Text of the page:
When You Can’t Pay Your Bills…

Image result for sticking your head in the sand

You may be tempted to bury your head in the sand!  If so, you’re not alone.

If you’re like many Americans, you may be struggling to make ends meet.  It can be overwhelming to have more bills than you have money.  If there’s just not enough to go around, you may be tempted to ignore bills or credit charges.  In addition to the stress and financial losses, late payments can affect access to future credit for many years.  In this module you’ll learn more about what to do when you can’t pay your bills.

Overdue Bills

First – don’t ignore them. Although tearing up letters, bills, and financial statements might feel good, it’s not going to help you solve the real problem. In fact, it will make matters worse. If you look to the internet for help, it can be overwhelming. Where do you start?  How do you know which bills to pay first when all the bills are overdue? What options do you have? We’ve put together some information in the links below to help get you back on track. Remember, there are no “quick fixes,” but there are some great resources available to help you take back control. Start with taking the first step!

Second – contact your creditors so they know you are keeping track and doing the best you can. There’s information below about prioritizing which bills are most important to you, along with a sample letter that you can use to send to your creditors. Watch this UW Mindful Money Moment video for tips on working with creditors.

Quiz: When You Can’t Pay your Bills   Take this 10-question tutorial/quiz to test your knowledge about what to do when you can’t pay your bills. You can take this quiz as many times as you want. To learn more about this topic (before or after you take the quiz), scroll down to the list of learning resources below.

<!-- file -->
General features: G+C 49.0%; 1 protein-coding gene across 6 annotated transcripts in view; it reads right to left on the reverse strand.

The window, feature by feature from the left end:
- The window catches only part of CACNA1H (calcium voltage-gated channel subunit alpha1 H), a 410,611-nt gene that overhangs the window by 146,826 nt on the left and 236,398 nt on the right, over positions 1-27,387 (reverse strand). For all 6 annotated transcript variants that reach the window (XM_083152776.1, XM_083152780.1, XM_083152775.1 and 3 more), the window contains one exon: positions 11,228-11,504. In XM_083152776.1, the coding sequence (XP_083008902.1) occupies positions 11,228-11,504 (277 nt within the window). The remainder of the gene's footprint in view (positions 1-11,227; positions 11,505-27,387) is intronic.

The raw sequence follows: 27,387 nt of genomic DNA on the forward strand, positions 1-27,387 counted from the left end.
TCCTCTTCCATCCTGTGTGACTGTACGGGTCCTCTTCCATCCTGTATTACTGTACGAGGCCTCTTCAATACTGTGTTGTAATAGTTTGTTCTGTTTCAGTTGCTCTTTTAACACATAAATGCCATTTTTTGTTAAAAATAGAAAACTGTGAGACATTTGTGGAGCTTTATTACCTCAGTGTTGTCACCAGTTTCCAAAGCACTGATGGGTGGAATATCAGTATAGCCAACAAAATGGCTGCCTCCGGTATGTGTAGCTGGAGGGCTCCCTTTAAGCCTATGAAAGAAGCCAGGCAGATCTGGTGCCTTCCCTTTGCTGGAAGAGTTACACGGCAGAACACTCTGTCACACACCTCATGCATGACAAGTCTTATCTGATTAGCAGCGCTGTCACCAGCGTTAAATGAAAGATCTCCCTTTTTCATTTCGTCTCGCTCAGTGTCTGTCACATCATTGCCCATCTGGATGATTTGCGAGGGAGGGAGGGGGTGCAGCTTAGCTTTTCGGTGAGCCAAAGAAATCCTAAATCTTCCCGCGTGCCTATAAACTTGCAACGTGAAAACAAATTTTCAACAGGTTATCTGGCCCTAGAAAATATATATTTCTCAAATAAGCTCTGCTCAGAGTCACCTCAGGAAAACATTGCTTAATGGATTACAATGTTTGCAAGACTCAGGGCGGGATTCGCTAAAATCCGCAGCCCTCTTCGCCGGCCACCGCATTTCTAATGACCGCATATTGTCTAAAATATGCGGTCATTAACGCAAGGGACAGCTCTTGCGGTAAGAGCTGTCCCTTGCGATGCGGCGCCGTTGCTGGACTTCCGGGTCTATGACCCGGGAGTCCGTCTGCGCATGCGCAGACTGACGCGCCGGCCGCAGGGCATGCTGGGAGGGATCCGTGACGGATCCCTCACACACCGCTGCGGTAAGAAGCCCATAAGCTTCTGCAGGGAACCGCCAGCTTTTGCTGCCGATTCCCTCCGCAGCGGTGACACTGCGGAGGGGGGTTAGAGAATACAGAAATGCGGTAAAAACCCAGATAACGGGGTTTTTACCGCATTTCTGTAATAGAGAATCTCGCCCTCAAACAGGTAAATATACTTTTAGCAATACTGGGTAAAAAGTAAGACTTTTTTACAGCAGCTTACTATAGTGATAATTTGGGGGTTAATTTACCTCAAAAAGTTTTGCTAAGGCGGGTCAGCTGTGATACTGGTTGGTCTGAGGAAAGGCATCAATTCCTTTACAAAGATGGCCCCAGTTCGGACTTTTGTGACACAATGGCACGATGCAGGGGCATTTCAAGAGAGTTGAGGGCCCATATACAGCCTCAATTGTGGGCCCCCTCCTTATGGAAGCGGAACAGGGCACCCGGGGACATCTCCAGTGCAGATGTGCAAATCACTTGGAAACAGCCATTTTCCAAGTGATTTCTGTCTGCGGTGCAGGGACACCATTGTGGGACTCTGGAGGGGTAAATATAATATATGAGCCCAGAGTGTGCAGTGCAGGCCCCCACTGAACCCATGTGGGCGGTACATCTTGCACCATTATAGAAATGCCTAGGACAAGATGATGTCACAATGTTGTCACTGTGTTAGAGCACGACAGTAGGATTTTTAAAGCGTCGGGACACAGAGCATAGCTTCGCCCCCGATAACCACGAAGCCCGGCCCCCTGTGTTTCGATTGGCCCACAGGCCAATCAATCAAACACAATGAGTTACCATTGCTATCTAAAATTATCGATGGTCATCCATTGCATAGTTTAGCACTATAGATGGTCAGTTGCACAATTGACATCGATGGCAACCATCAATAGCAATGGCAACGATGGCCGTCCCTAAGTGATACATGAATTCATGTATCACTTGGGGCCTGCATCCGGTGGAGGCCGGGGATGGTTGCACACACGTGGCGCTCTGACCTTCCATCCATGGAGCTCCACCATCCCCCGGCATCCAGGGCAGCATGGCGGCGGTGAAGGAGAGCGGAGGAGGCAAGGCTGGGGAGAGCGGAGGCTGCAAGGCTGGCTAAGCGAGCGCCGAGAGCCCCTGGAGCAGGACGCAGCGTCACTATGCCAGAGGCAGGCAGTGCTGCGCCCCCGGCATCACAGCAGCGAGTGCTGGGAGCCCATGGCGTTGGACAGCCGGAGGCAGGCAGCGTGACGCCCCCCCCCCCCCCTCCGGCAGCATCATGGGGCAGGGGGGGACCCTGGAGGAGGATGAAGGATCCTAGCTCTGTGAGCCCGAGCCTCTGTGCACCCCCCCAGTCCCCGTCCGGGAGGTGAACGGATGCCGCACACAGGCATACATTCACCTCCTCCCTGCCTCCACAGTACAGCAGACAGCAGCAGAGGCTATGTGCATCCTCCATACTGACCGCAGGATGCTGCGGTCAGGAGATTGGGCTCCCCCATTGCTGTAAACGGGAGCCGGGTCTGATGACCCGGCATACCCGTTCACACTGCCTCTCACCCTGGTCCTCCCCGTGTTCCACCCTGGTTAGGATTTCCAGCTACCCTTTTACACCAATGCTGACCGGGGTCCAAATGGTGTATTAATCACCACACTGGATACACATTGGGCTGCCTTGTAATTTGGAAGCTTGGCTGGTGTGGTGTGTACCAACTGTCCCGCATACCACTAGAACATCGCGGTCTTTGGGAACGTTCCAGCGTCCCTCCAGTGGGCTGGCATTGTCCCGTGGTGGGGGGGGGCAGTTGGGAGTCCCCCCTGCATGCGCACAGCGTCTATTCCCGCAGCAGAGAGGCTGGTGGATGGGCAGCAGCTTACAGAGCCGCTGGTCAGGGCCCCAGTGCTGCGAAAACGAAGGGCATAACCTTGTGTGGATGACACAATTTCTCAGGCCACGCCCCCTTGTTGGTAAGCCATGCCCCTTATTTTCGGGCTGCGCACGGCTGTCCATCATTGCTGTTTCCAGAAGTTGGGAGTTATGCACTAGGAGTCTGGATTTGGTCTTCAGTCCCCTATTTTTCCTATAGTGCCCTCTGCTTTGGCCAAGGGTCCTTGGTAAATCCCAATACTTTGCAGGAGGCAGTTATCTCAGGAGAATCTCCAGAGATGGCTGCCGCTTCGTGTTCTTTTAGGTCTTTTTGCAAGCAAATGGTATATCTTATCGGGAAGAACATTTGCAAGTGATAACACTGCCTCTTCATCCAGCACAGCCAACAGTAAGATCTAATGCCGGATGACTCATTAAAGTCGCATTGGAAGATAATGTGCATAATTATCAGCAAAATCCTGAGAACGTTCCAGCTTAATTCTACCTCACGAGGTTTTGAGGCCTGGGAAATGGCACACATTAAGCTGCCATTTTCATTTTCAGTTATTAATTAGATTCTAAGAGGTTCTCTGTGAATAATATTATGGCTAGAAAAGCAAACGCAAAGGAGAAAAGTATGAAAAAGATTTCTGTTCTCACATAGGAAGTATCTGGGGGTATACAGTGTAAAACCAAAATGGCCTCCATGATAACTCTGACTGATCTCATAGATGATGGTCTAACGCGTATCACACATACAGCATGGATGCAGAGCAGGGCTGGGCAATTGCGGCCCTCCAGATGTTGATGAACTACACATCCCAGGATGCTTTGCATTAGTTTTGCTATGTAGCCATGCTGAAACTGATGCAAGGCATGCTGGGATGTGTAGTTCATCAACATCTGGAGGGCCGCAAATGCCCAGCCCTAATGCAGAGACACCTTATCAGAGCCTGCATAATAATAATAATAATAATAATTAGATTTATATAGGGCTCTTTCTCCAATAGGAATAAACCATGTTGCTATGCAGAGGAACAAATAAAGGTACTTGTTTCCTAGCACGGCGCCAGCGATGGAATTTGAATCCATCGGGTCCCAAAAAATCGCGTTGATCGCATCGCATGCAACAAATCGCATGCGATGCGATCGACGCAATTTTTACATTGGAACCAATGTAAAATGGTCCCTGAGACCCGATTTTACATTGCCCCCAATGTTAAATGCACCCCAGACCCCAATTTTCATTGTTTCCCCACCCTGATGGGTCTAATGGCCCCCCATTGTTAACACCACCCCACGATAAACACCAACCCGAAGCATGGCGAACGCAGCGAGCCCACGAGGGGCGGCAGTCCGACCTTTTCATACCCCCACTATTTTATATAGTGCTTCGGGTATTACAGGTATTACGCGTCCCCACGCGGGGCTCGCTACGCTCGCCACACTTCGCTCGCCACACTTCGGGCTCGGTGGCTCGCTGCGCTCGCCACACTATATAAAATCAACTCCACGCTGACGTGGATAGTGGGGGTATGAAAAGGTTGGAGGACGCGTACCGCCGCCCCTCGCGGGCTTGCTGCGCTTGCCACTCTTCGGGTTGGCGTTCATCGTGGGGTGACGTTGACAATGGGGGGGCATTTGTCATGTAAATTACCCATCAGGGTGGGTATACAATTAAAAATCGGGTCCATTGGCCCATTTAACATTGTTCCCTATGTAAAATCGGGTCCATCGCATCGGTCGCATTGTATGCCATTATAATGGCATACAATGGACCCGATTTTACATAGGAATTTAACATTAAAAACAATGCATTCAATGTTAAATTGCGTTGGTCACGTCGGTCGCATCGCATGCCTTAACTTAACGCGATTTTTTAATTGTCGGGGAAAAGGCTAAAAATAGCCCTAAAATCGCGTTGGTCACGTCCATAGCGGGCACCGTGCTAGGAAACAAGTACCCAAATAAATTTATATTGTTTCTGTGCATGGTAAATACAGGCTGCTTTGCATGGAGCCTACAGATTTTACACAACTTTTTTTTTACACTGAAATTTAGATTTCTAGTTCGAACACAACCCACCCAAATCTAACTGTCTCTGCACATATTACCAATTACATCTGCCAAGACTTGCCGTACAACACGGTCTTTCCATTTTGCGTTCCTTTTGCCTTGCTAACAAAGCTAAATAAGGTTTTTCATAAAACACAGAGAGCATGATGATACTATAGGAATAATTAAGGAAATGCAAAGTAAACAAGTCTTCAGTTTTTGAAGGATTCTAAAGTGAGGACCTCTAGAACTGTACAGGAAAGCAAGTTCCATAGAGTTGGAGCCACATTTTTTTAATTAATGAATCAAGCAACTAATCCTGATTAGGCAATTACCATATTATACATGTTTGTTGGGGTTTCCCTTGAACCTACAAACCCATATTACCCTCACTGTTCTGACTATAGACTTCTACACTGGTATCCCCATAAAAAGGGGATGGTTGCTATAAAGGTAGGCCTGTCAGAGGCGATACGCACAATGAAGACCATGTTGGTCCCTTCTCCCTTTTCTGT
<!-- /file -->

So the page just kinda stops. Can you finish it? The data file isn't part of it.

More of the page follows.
Let’s learn more…

What can happen if you don’t pay your bills

Where to start if you can’t pay your bills

Deciding which debts to pay first

Quick facts on debt collection, judgments, garnishment, and reposession

Sample Letter for Creditors

Managing Your Personal Finances in Tough Times

UW Mindful Money Moment Video: Dealing with a Drop in Income

Want to learn even more?

Power Pay – If you want the tools to develop a personalized, self-directed debt elimination plan.

National Foundation for Credit Counselors – If you are going through a financial crisis and would like to talk with an authorized non-profit financial counselor. NFCC-affiliated organizations typically charge for their services on a sliding income-based fee scale and offer services such as setting up a Debt Management Plan (DMP) or negotiating with creditors on behalf of consumers.

If you are ready to learn even more, you may find this information from the University Illinois helpful as well: Debt Management and Using your Money Wisely. While you’re there, check out the other money management resources.


Need local resources?

When money is tight, you may qualify for extra help for food, childcare, and healthcare. It’s worth the time to check and see. These sites will help you get started…Resources for Foodshare or Badgercare  and 211 Get connected, Get answers – free and confidential service to help you find the resources you need. 

Certificate of Completion

If you’d like to certify that you’ve completed this module, be sure to contact a UW Extension Financial Educator to find out about program requirements.